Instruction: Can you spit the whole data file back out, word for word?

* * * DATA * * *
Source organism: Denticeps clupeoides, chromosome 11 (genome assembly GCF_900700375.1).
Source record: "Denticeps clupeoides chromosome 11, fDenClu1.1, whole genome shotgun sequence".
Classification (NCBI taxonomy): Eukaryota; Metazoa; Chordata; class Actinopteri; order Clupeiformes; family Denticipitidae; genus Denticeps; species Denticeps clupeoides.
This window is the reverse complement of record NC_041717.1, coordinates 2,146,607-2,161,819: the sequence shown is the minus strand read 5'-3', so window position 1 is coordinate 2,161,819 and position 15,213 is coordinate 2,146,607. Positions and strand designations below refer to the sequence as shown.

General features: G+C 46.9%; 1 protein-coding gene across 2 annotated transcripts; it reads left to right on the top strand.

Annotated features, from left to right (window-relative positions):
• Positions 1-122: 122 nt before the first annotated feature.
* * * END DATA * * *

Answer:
Source organism: Denticeps clupeoides, chromosome 11 (genome assembly GCF_900700375.1).
Source record: "Denticeps clupeoides chromosome 11, fDenClu1.1, whole genome shotgun sequence".
Classification (NCBI taxonomy): Eukaryota; Metazoa; Chordata; class Actinopteri; order Clupeiformes; family Denticipitidae; genus Denticeps; species Denticeps clupeoides.
This window is the reverse complement of record NC_041717.1, coordinates 2,146,607-2,161,819: the sequence shown is the minus strand read 5'-3', so window position 1 is coordinate 2,161,819 and position 15,213 is coordinate 2,146,607. Positions and strand designations below refer to the sequence as shown.

General features: G+C 46.9%; 1 protein-coding gene across 2 annotated transcripts; it reads left to right on the top strand.

Annotated features, from left to right (window-relative positions):
• Positions 1-122: 122 nt before the first annotated feature.